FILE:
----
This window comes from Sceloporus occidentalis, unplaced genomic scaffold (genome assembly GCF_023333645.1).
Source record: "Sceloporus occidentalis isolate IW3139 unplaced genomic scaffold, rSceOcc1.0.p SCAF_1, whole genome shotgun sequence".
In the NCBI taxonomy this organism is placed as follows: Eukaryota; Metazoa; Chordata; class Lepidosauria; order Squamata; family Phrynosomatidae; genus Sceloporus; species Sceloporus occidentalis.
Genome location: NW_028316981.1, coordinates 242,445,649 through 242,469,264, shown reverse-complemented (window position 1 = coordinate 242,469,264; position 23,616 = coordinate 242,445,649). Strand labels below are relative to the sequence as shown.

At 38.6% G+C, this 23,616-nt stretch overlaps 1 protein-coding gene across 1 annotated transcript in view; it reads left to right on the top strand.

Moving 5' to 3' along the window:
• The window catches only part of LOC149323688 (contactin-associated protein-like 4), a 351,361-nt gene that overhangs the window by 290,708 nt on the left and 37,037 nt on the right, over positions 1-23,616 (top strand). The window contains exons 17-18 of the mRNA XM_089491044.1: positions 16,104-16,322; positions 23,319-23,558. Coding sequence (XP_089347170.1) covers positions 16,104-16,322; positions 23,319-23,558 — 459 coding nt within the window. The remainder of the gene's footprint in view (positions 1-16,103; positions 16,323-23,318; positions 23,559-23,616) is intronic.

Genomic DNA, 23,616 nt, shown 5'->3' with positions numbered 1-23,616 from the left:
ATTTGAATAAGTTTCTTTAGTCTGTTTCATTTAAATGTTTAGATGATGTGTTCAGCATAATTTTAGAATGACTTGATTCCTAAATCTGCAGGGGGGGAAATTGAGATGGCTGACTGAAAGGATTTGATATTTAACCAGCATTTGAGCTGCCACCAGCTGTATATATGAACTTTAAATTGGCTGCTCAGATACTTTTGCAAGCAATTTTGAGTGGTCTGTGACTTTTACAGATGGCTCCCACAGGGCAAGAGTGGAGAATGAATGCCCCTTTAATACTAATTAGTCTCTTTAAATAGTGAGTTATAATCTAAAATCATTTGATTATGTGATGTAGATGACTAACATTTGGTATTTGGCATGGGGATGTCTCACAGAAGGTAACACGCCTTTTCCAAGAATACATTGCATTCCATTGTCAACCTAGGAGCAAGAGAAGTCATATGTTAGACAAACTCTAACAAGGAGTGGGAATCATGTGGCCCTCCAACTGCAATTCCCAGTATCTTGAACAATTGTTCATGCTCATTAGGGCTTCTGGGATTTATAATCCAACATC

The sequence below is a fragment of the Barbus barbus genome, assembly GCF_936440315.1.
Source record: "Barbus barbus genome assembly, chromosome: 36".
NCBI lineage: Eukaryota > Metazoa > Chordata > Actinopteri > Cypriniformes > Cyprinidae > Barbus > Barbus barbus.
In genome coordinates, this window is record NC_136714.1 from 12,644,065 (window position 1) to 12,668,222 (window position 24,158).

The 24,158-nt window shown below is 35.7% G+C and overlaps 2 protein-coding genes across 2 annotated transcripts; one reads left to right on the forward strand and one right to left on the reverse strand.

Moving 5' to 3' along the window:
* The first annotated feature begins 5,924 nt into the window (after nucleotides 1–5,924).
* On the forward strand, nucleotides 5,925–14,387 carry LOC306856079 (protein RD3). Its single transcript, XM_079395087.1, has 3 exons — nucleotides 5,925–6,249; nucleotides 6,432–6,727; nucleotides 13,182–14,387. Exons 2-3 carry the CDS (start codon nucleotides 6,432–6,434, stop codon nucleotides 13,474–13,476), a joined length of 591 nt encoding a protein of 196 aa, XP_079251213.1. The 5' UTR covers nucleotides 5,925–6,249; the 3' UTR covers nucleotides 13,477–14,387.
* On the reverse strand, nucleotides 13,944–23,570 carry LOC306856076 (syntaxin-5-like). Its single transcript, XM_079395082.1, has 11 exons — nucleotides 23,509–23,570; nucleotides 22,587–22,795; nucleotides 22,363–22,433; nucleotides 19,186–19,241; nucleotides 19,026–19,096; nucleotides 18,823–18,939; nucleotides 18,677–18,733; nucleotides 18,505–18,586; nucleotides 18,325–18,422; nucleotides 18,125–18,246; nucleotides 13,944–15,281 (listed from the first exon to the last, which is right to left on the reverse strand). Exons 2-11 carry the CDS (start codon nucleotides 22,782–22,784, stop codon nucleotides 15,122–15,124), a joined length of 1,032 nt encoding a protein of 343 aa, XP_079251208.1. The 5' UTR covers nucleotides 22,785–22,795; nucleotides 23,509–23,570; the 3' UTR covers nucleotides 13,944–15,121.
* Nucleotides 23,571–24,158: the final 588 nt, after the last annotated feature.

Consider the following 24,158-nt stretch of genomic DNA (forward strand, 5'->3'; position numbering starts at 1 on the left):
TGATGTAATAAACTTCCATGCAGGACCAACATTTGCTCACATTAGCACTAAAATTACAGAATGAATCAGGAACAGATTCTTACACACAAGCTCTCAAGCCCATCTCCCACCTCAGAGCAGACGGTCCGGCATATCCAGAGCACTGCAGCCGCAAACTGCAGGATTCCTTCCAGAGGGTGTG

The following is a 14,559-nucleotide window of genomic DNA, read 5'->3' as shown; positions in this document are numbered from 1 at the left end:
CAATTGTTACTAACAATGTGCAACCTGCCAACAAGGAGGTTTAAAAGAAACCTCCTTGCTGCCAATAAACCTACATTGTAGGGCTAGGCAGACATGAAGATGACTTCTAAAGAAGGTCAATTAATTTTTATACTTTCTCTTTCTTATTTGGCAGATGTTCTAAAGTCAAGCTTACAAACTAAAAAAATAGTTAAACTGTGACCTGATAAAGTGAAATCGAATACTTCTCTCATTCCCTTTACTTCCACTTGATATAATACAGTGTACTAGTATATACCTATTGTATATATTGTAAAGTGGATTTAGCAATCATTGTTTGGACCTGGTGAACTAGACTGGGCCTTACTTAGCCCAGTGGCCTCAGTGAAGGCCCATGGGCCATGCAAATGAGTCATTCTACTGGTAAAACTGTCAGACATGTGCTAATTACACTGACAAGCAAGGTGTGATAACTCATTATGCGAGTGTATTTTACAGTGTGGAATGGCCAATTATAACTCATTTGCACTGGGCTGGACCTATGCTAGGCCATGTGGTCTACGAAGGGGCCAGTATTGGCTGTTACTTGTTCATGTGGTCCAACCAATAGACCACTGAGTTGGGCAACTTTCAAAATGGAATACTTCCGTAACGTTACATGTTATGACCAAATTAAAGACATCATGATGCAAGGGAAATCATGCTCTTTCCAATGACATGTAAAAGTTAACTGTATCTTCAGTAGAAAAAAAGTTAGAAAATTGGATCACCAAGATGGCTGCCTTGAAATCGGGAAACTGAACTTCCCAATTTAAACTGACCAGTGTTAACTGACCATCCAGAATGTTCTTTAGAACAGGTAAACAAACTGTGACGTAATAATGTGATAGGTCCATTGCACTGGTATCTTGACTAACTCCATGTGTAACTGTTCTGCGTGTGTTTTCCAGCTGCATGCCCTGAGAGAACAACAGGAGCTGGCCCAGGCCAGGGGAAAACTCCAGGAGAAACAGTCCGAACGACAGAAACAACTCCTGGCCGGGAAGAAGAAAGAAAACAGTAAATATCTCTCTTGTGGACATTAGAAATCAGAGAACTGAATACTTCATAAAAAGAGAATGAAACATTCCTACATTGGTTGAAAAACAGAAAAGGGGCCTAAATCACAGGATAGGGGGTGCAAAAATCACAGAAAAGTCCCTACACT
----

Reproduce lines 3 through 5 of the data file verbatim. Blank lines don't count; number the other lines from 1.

In the NCBI taxonomy this organism is placed as follows: Eukaryota; Metazoa; Chordata; class Lepidosauria; order Squamata; family Phrynosomatidae; genus Sceloporus; species Sceloporus occidentalis.
Genome location: NW_028316981.1, coordinates 242,445,649 through 242,469,264, shown reverse-complemented (window position 1 = coordinate 242,469,264; position 23,616 = coordinate 242,445,649). Strand labels below are relative to the sequence as shown.

At 38.6% G+C, this 23,616-nt stretch overlaps 1 protein-coding gene across 1 annotated transcript in view; it reads left to right on the top strand.